Last updateWed, 18 Oct 2017 10am


CHAC land swap proves win-win

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Shohreh Malek of MPM Corp., right, and Ginny Dolan, president of the Community Health Awareness Council’s board, sign a building-swap agreement that affords CHAC more space. Ellie Van Houtte/ Town Crier

The Malek family of Mountain View wanted to develop and expand their property. Their neighbor, the Community Health Awareness Council (CHAC), wanted more space but worried about the affordability of new facilities. Enter CHAC board member Bruce Barsi, who suggested a building swap.

CHAC officials and the Maleks last week signed documents to make it official: CHAC will swap its 3,408-square-foot building at 711 Church St. for a 7,330-square-foot office building at 590 W. El Camino Real, more than doubling its office space. The Maleks purchased the building specifically for the swap after CHAC leaders expressed a desire for a building close to their old headquarters.

“I just can’t thank you enough,” Barsi told the Maleks, represented by three family members at the Feb. 4 swap agreement signing in front of CHAC’s new home.

CHAC employees, who officially assume ownership of the building in April, are eyeing a July occupancy.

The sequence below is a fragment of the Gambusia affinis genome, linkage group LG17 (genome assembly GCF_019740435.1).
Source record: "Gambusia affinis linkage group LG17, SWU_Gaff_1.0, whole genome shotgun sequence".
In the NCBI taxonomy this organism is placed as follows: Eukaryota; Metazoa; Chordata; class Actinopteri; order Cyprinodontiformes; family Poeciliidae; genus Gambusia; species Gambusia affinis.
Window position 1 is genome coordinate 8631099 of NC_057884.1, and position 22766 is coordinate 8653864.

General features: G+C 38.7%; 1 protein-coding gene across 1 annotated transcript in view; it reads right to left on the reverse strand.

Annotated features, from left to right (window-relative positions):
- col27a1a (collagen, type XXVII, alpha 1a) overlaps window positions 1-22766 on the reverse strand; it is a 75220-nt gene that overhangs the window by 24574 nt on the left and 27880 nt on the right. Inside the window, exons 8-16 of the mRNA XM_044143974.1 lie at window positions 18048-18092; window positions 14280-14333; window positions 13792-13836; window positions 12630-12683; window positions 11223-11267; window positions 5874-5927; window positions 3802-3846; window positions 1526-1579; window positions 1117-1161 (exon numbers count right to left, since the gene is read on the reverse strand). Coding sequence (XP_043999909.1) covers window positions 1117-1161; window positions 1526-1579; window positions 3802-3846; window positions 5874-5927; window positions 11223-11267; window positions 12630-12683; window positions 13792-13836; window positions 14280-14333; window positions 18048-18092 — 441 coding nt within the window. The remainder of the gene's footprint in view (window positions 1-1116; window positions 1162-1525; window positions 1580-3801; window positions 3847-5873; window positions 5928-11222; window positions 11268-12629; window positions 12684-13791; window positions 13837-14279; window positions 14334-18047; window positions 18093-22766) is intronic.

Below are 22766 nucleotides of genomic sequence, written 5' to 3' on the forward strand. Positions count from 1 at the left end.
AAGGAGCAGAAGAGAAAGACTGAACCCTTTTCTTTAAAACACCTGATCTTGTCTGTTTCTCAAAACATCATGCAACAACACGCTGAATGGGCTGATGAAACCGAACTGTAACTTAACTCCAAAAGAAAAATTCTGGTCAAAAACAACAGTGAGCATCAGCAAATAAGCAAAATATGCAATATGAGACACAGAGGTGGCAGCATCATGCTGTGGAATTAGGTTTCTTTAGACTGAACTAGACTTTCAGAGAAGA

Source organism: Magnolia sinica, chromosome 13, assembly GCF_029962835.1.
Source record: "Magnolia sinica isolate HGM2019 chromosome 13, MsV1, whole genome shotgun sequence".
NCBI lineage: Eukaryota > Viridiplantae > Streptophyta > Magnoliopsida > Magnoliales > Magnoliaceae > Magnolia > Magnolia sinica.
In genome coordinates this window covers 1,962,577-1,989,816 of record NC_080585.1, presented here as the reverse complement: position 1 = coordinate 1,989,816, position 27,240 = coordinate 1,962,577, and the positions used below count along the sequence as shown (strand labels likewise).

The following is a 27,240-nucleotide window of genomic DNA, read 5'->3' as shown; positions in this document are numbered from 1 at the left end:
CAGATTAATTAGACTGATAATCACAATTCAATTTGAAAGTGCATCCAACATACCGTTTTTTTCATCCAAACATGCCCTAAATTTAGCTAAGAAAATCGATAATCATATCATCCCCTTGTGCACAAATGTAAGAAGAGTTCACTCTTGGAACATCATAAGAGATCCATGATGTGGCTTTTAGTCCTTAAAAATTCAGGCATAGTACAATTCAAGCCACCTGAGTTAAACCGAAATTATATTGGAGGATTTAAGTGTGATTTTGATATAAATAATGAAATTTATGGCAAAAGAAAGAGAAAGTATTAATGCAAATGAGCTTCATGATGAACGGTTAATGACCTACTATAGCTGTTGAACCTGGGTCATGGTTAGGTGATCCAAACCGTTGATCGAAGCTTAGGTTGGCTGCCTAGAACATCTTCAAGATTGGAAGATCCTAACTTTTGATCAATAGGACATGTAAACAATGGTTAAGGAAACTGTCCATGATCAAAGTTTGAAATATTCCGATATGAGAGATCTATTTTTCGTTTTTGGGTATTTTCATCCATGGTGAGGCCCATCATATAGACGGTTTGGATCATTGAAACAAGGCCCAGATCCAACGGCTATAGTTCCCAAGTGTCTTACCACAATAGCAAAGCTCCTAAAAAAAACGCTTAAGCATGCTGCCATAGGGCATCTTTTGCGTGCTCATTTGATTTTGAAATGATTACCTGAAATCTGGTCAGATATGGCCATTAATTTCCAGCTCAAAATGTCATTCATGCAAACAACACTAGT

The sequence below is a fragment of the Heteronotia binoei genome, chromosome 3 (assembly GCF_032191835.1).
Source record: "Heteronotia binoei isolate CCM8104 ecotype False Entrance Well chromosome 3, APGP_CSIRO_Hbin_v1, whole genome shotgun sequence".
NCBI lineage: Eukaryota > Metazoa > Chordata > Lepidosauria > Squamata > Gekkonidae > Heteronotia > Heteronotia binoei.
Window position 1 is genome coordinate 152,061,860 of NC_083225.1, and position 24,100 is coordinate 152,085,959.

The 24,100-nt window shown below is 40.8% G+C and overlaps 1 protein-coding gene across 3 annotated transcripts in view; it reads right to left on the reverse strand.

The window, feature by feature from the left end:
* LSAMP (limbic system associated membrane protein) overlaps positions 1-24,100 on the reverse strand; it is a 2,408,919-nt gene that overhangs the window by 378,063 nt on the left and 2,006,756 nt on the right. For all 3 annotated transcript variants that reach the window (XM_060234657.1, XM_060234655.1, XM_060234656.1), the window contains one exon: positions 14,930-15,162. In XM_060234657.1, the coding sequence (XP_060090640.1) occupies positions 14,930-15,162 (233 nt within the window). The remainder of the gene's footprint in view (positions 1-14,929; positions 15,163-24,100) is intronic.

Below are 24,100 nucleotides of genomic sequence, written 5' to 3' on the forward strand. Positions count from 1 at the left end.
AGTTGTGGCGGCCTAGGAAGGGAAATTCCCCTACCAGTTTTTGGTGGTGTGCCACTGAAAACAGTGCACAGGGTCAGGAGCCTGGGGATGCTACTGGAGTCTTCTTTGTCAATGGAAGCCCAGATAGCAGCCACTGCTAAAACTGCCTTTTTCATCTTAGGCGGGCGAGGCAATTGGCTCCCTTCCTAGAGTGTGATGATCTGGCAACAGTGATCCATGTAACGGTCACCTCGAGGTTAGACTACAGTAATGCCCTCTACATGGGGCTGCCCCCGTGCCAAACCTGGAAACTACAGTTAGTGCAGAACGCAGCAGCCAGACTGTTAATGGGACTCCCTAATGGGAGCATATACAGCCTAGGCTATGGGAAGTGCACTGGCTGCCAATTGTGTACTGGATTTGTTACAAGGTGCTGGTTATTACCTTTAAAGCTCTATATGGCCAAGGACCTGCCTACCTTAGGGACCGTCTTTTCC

“We really needed the space, and here it came,” said Monique Kane, CHAC’s longtime executive director. “It’s a new era for CHAC.”

The nonprofit counseling organization, which has helped at-risk youth and their families since 1973, has been growing rapidly in terms of clients, interns, employees and counseling hours. The annual number of clients has increased from 1,844 in 2002 to 11,720 in 2012. Hours of service rose from 21,868 hours to 50,881, according to CHAC records. The number of paid staff and counseling interns has expanded from 74 in 2002 to 122 in 2012.

Despite the swap and employees’ joy at the “Miracle on El Camino,” as Kane dubbed it, a big challenge remains: CHAC must raise the $187,620 needed for upgrades to prepare the new building for occupancy. Officials are appealing to the community for donations to make it happen.

The swap is a win-win. For the Maleks and their firm, MPM Corp., it means developing a large corner property into a multiuse complex that faces Castro Street in downtown Mountain View.

“Our property was so essential and valuable to their entire development project that they agreed to swap deeds with a property they own and will provide an additional $10,000 to assist in our moving expenses,” Kane and Ginny Dolan, president of CHAC’s board of directors, noted in a press release.

Shohreh Malek, with her daughters Mitra and Nina in attendance, said she was “excited” about making the swap and helping CHAC in the process.

For more information on CHAC, visit www.chacmv.org.

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